Changes to KS1 SATs in 2016: what parents need to know
Children starting Year 2 in September 2015 and beyond will need to be prepared for the new style KS1 SATs in 2016. Here's what you need to know about what the tests involve.
In the summer term 2016, children at the end of Key Stage 1 will sit new SATs papers. That means that if your child is in Year 2, they will be among the first pupils to take the new test. SATs have been overhauled in both Key Stage 1 and Key Stage 2 to reflect the changes to the national curriculum, which was introduced from September 2014.
At the end of Year 2, children will take SATs in:
Key Stage 1 reading
The new reading test for Year 2 pupils will involve two separate papers:
Each paper is worth 50 per cent of the marks, and should take around 30 minutes, but children will not be strictly timed, as the tests are not intended to assess children’s ability to work at speed. The texts in the reading papers will cover a range of fiction, non-fiction and poetry, and will get progressively more difficult towards the end of the test. Teachers will have the option to stop the test at any point that they feel is appropriate for a particular child.
There will be a variety of question types:
Key stage 1 grammar, spelling and punctuation
Children taking Key Stage 1 SATs will sit two separate papers in grammar, spelling and punctuation:
Key Stage 1 Maths
The new Key Stage 1 maths test will comprise two papers:
Children will not be able to use any tools such as calculators or number lines.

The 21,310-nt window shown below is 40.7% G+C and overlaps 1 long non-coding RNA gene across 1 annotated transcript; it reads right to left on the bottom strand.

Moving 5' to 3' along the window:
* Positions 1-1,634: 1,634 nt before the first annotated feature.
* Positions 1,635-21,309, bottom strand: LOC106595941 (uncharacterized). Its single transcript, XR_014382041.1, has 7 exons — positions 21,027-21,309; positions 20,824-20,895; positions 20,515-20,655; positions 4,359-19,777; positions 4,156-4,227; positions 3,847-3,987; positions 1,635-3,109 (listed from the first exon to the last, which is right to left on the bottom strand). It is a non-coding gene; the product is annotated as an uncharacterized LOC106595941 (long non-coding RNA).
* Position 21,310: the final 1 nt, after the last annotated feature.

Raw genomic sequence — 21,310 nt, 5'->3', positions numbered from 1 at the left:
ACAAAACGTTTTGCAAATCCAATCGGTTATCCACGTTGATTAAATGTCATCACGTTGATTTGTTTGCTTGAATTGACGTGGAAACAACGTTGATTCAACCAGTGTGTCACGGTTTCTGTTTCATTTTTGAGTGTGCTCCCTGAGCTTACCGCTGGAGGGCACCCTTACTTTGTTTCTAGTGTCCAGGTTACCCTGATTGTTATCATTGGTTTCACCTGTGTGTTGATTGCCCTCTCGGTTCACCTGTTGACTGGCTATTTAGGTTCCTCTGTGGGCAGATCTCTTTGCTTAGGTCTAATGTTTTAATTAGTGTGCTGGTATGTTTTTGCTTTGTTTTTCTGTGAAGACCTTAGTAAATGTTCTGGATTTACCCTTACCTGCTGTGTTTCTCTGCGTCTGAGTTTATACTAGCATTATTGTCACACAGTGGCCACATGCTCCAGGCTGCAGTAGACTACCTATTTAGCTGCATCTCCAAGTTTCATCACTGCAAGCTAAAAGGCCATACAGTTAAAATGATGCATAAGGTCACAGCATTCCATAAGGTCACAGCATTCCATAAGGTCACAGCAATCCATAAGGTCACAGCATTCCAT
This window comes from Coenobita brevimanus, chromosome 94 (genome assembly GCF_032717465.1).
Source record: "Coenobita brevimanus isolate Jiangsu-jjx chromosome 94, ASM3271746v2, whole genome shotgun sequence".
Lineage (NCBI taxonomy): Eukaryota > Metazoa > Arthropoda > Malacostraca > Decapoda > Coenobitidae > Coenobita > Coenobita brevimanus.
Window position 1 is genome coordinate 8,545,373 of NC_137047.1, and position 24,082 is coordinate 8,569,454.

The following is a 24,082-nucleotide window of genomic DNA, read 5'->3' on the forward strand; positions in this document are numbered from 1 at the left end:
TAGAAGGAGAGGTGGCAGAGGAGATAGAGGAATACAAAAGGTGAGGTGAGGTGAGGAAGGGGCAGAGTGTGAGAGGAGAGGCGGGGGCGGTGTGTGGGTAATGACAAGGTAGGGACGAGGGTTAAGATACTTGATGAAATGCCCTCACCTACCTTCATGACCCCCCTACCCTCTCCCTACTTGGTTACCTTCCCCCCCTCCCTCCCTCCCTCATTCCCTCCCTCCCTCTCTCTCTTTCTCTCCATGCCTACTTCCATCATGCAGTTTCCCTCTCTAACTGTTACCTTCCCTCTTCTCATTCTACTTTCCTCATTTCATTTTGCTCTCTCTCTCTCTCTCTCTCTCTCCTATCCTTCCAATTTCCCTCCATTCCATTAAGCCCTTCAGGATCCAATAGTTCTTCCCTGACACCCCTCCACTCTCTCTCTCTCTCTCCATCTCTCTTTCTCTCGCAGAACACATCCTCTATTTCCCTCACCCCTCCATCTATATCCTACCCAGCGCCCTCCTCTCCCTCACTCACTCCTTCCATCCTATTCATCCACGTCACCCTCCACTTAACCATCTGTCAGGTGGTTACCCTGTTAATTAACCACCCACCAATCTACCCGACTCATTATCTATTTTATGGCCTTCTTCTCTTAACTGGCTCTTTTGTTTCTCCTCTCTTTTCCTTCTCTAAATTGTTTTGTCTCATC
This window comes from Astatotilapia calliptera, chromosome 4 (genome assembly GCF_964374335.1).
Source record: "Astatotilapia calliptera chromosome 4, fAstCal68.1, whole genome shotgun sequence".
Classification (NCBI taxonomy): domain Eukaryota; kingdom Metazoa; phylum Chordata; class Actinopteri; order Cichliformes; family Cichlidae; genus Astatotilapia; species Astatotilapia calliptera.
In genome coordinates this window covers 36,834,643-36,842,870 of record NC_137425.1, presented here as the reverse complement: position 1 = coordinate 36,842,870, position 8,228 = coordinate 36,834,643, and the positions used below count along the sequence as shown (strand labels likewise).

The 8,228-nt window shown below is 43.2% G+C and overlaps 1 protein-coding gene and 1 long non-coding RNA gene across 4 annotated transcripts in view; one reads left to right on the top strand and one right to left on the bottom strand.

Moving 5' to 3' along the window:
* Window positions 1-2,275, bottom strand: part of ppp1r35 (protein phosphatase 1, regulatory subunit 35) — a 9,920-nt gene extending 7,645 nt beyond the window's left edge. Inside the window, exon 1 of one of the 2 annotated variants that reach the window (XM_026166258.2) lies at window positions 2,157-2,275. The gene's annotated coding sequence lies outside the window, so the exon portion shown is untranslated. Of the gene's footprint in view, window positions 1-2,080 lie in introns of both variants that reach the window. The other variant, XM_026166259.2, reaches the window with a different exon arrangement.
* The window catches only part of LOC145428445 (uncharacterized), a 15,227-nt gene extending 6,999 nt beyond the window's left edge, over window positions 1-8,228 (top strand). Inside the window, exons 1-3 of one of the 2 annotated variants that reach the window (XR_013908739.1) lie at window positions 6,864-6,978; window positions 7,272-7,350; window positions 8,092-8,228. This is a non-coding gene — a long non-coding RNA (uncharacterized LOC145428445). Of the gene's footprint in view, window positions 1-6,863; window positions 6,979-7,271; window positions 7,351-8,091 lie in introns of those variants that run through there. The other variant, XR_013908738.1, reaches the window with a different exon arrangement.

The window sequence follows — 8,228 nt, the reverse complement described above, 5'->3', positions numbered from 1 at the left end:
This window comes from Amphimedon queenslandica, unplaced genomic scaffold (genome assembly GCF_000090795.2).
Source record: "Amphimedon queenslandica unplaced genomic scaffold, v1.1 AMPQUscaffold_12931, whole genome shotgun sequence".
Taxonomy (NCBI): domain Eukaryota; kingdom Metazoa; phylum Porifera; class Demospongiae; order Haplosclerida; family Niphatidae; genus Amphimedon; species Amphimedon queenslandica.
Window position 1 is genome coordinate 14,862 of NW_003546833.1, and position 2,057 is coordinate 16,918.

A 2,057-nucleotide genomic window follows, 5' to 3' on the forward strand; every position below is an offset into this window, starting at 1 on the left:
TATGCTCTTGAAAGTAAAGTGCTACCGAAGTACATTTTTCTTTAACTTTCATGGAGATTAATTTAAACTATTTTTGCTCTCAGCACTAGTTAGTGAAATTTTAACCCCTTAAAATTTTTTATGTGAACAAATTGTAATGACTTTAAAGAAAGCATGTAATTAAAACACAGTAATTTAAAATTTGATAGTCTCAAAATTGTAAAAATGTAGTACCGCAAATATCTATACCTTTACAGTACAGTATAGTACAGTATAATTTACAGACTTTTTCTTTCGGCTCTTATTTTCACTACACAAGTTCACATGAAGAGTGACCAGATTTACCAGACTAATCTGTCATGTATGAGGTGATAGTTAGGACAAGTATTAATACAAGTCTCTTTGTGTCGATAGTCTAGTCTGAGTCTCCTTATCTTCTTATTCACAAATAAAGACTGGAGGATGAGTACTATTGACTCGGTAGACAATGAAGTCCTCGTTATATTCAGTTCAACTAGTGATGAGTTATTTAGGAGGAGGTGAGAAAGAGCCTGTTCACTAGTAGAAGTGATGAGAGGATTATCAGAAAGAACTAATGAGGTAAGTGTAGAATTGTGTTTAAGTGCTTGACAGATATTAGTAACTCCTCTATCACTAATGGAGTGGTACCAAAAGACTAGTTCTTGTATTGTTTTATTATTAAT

When will the KS1 SATs take place?
The new-style KS1 SATs are due to be administered in May 2016.
How will the tests be marked?
Although the tests are set externally, they will be marked by teachers within the school. Instead of the old national curriculum levels, children will be given a standardised score – although this may not be communicated to parents. Teacher assessments will also be used to build up a picture of your child’s learning and achievements. In addition, your child will receive an overall result saying whether they have achieved the required standard in the tests. The Department for Education aims for 85 per cent of children to reach the required standard.
Are there any practice papers for 2016 SATs?
The Department for Education has produced some sample papers (link is external) for teachers, which you can look through to understand what kind of questions will be asked.
You can also check out free past papers from previous years – although the format and content of the new SATs will be different, they will still help to familiarise your child with exam procedure.
TheSchoolRun has commissioned five complete KS1 SATs practice papers for maths and five for English. Available exclusively to subscribers, they are written in the style of the 2016 papers and feature similar question types.
What about the future?
Education secretary Nicky Morgan has confirmed that there will be a new government consultation on SATs in KS1. Currently, the tests are marked by teachers and the results are collated by local authorities, but the consultation will consider gathering results at a national level, which could include external marking and the publication of league tables. No date has yet been announced for the consultation or its report, but Nicky Morgan says, 'To be really confident that children are progressing well through primary school, we will be looking at the assessment of pupils age seven to make sure it is as robust and rigorous as it needs to be.'
For Practice Papers follow the link below: